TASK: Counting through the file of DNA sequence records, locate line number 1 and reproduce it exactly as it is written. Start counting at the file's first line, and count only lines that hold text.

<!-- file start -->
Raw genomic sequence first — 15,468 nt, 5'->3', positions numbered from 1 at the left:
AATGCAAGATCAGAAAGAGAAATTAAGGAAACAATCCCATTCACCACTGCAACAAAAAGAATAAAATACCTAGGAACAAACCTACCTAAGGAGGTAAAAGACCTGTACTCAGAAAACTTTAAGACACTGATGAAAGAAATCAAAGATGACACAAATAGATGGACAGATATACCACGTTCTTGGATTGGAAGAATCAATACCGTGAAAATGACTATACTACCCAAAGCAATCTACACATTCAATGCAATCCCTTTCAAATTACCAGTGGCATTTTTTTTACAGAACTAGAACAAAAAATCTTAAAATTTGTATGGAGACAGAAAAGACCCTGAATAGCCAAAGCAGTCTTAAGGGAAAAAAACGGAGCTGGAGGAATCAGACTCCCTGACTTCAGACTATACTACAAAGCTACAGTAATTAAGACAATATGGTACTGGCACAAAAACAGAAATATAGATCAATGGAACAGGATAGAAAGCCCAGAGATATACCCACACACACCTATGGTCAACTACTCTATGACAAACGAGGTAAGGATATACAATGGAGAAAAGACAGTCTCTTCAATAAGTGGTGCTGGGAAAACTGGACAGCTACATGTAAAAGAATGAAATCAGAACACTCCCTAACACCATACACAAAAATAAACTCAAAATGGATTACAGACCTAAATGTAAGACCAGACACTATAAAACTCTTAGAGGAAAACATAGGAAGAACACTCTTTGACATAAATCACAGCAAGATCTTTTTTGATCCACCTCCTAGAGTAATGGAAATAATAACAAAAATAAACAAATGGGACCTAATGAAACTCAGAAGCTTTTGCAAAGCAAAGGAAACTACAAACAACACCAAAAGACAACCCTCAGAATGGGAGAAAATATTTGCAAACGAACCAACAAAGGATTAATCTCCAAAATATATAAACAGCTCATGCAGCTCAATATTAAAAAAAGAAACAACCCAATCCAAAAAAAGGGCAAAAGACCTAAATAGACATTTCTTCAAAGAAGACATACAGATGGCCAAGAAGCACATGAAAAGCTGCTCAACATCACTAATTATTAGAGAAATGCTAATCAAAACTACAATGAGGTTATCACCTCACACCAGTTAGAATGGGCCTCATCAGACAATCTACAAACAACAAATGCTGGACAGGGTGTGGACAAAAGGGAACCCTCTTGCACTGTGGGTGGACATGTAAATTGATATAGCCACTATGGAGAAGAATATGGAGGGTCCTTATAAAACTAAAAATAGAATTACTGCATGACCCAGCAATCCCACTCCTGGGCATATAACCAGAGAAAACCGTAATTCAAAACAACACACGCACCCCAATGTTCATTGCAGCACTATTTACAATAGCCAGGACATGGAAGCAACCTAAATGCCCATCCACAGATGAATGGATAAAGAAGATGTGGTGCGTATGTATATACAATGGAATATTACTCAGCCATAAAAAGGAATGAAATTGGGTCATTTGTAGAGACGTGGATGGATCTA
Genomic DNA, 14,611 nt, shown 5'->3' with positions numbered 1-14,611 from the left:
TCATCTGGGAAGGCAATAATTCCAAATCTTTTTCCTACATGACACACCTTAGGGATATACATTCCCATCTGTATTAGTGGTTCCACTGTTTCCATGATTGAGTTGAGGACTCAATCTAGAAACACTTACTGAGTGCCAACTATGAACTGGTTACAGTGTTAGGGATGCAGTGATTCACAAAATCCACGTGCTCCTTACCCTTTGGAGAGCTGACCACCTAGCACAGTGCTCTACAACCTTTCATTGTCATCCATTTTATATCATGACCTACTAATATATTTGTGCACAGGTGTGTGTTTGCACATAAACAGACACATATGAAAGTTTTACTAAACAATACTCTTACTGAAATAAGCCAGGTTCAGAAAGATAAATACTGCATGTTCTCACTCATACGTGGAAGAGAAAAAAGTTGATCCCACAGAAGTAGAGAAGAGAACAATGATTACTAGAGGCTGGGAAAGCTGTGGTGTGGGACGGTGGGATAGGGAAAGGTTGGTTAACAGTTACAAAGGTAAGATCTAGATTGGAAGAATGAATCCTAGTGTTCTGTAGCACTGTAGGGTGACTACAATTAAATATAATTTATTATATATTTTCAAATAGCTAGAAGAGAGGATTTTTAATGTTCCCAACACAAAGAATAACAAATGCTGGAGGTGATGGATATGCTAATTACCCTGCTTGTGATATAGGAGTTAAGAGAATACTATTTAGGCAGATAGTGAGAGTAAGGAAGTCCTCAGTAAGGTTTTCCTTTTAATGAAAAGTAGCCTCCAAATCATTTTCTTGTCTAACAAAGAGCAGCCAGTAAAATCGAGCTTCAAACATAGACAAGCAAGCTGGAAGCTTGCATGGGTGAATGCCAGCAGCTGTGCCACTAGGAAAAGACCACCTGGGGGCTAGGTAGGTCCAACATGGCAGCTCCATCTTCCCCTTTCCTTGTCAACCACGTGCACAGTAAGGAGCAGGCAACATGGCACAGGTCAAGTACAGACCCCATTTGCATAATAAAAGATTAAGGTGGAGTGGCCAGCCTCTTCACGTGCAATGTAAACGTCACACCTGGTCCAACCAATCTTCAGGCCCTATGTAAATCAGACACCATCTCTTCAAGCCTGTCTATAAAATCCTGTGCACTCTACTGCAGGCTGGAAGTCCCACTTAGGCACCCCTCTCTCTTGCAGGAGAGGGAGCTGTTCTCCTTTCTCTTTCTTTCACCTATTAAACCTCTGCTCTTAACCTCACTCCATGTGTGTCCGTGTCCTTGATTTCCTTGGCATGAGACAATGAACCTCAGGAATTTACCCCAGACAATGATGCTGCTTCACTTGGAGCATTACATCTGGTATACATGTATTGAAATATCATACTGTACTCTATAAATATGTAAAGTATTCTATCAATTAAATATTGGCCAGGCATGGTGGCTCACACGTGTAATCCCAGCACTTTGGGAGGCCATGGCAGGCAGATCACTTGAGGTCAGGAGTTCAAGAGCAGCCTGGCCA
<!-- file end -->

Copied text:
Raw genomic sequence first — 15,468 nt, 5'->3', positions numbered from 1 at the left: